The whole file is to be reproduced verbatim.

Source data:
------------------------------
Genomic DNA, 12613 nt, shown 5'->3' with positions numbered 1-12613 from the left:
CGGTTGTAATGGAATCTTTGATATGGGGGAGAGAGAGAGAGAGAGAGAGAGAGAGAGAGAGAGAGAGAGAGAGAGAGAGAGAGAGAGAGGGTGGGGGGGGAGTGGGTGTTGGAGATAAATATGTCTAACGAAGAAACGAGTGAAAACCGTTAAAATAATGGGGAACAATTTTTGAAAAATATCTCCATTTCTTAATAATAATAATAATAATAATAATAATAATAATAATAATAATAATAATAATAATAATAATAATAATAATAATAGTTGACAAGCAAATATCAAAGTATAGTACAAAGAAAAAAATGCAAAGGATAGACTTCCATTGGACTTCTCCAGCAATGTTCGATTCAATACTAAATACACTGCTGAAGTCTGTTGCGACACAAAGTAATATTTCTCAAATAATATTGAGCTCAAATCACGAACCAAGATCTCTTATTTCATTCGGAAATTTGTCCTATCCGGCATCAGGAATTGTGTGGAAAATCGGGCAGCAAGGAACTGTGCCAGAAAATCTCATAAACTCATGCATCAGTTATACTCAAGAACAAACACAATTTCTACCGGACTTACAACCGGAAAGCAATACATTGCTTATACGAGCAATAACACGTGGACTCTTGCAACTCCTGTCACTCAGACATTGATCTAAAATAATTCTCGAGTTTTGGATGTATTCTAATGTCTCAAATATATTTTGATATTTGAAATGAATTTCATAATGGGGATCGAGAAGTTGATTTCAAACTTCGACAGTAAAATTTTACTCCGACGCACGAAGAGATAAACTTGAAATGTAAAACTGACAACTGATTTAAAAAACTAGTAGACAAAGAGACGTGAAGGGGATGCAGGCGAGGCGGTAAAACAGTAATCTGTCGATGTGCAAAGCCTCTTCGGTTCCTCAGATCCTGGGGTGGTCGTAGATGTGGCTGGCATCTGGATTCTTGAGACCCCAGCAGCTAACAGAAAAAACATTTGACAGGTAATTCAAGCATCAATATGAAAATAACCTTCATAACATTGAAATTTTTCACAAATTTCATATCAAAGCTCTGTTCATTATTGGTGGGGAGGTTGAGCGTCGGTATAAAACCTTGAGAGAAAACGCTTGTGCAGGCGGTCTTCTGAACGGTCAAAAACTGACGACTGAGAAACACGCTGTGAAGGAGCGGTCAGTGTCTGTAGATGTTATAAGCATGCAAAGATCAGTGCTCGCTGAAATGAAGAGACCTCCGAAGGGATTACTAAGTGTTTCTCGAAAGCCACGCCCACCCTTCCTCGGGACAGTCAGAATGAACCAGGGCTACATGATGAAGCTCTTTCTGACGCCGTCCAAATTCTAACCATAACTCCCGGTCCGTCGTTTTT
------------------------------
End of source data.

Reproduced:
Genomic DNA, 12613 nt, shown 5'->3' with positions numbered 1-12613 from the left:
CGGTTGTAATGGAATCTTTGATATGGGGGAGAGAGAGAGAGAGAGAGAGAGAGAGAGAGAGAGAGAGAGAGAGAGAGAGAGAGAGAGAGGGTGGGGGGGGAGTGGGTGTTGGAGATAAATATGTCTAACGAAGAAACGAGTGAAAACCGTTAAAATAATGGGGAACAATTTTTGAAAAATATCTCCATTTCTTAATAATAATAATAATAATAATAATAATAATAATAATAATAATAATAATAATAATAATAATAATAATAATAATAGTTGACAAGCAAATATCAAAGTATAGTACAAAGAAAAAAATGCAAAGGATAGACTTCCATTGGACTTCTCCAGCAATGTTCGATTCAATACTAAATACACTGCTGAAGTCTGTTGCGACACAAAGTAATATTTCTCAAATAATATTGAGCTCAAATCACGAACCAAGATCTCTTATTTCATTCGGAAATTTGTCCTATCCGGCATCAGGAATTGTGTGGAAAATCGGGCAGCAAGGAACTGTGCCAGAAAATCTCATAAACTCATGCATCAGTTATACTCAAGAACAAACACAATTTCTACCGGACTTACAACCGGAAAGCAATACATTGCTTATACGAGCAATAACACGTGGACTCTTGCAACTCCTGTCACTCAGACATTGATCTAAAATAATTCTCGAGTTTTGGATGTATTCTAATGTCTCAAATATATTTTGATATTTGAAATGAATTTCATAATGGGGATCGAGAAGTTGATTTCAAACTTCGACAGTAAAATTTTACTCCGACGCACGAAGAGATAAACTTGAAATGTAAAACTGACAACTGATTTAAAAAACTAGTAGACAAAGAGACGTGAAGGGGATGCAGGCGAGGCGGTAAAACAGTAATCTGTCGATGTGCAAAGCCTCTTCGGTTCCTCAGATCCTGGGGTGGTCGTAGATGTGGCTGGCATCTGGATTCTTGAGACCCCAGCAGCTAACAGAAAAAACATTTGACAGGTAATTCAAGCATCAATATGAAAATAACCTTCATAACATTGAAATTTTTCACAAATTTCATATCAAAGCTCTGTTCATTATTGGTGGGGAGGTTGAGCGTCGGTATAAAACCTTGAGAGAAAACGCTTGTGCAGGCGGTCTTCTGAACGGTCAAAAACTGACGACTGAGAAACACGCTGTGAAGGAGCGGTCAGTGTCTGTAGATGTTATAAGCATGCAAAGATCAGTGCTCGCTGAAATGAAGAGACCTCCGAAGGGATTACTAAGTGTTTCTCGAAAGCCACGCCCACCCTTCCTCGGGACAGTCAGAATGAACCAGGGCTACATGATGAAGCTCTTTCTGACGCCGTCCAAATTCTAACCATAACTCCCGGTCCGTCGTTTTT